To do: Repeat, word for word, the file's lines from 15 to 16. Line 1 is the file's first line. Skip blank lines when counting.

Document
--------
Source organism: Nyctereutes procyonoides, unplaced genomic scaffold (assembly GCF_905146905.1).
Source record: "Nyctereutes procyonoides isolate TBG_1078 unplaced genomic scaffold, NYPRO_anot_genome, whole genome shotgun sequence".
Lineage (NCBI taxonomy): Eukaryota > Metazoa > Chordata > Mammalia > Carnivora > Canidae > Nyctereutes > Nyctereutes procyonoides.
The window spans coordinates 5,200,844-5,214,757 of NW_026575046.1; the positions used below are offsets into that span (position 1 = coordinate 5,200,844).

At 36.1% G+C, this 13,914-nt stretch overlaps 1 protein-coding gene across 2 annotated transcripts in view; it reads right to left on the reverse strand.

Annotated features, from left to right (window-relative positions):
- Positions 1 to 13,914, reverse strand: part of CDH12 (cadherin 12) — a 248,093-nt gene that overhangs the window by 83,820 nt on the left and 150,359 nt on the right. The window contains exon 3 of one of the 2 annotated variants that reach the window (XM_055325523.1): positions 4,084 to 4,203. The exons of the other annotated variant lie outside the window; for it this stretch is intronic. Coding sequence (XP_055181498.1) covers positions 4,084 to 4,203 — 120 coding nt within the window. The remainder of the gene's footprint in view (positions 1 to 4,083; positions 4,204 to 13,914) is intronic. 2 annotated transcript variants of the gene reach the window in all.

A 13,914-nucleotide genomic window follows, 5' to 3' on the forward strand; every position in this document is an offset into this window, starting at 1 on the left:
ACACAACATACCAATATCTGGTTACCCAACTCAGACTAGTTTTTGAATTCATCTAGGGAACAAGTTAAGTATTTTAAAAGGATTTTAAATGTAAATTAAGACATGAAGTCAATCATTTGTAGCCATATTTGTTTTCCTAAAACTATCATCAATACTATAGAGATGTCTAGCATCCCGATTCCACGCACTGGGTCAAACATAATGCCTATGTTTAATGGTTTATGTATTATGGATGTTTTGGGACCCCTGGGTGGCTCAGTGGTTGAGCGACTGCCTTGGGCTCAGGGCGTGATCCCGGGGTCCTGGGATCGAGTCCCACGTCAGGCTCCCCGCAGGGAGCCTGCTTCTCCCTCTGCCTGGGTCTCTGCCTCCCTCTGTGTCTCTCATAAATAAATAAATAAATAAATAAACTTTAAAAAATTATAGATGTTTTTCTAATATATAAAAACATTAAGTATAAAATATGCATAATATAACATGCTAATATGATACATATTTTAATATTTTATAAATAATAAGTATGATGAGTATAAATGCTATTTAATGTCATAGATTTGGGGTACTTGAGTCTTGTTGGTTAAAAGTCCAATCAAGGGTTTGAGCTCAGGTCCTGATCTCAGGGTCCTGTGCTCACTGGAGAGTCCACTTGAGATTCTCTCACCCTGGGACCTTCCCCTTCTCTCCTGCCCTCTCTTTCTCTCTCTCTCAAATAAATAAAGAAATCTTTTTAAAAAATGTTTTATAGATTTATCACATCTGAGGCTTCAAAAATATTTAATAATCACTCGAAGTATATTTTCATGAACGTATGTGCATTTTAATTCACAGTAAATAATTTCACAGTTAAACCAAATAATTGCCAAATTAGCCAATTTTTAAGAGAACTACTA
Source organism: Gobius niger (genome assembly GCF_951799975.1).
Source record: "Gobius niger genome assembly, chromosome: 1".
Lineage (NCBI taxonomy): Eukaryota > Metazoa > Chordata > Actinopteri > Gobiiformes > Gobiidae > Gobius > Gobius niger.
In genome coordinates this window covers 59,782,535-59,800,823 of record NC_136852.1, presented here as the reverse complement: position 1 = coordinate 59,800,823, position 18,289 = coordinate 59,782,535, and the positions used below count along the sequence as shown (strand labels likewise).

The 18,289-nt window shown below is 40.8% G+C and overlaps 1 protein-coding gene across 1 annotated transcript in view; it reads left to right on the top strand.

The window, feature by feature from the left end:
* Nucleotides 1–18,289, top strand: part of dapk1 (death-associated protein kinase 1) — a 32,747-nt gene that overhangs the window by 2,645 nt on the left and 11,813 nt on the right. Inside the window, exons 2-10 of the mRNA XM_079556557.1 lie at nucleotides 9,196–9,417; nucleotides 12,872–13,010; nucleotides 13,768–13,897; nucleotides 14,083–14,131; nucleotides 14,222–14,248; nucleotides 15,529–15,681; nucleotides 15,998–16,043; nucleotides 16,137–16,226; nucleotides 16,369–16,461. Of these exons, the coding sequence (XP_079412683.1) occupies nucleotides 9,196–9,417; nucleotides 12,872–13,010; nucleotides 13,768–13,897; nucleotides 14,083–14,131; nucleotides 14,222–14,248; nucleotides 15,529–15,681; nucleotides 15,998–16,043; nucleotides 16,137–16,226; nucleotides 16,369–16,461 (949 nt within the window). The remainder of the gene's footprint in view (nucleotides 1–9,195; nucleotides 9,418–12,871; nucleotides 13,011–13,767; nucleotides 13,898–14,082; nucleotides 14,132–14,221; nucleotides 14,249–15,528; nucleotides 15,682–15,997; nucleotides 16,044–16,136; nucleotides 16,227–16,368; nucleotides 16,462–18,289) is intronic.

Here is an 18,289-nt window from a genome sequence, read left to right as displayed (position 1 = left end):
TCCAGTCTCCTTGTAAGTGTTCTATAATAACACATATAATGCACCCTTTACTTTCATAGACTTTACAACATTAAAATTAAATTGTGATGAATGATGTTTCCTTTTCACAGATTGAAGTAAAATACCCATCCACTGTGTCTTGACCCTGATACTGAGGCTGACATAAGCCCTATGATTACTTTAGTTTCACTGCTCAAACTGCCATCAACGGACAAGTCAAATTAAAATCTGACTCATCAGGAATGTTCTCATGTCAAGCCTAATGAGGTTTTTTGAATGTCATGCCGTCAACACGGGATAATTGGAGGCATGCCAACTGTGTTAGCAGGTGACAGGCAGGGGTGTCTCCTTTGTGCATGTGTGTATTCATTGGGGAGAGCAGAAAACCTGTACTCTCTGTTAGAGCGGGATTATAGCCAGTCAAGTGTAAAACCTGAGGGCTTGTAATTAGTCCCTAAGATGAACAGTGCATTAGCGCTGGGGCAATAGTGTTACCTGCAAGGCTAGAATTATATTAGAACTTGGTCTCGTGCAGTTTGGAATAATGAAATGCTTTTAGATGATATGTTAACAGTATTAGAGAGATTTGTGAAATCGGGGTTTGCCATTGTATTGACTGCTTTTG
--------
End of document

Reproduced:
The window, feature by feature from the left end:
* Nucleotides 1–18,289, top strand: part of dapk1 (death-associated protein kinase 1) — a 32,747-nt gene that overhangs the window by 2,645 nt on the left and 11,813 nt on the right. Inside the window, exons 2-10 of the mRNA XM_079556557.1 lie at nucleotides 9,196–9,417; nucleotides 12,872–13,010; nucleotides 13,768–13,897; nucleotides 14,083–14,131; nucleotides 14,222–14,248; nucleotides 15,529–15,681; nucleotides 15,998–16,043; nucleotides 16,137–16,226; nucleotides 16,369–16,461. Of these exons, the coding sequence (XP_079412683.1) occupies nucleotides 9,196–9,417; nucleotides 12,872–13,010; nucleotides 13,768–13,897; nucleotides 14,083–14,131; nucleotides 14,222–14,248; nucleotides 15,529–15,681; nucleotides 15,998–16,043; nucleotides 16,137–16,226; nucleotides 16,369–16,461 (949 nt within the window). The remainder of the gene's footprint in view (nucleotides 1–9,195; nucleotides 9,418–12,871; nucleotides 13,011–13,767; nucleotides 13,898–14,082; nucleotides 14,132–14,221; nucleotides 14,249–15,528; nucleotides 15,682–15,997; nucleotides 16,044–16,136; nucleotides 16,227–16,368; nucleotides 16,462–18,289) is intronic.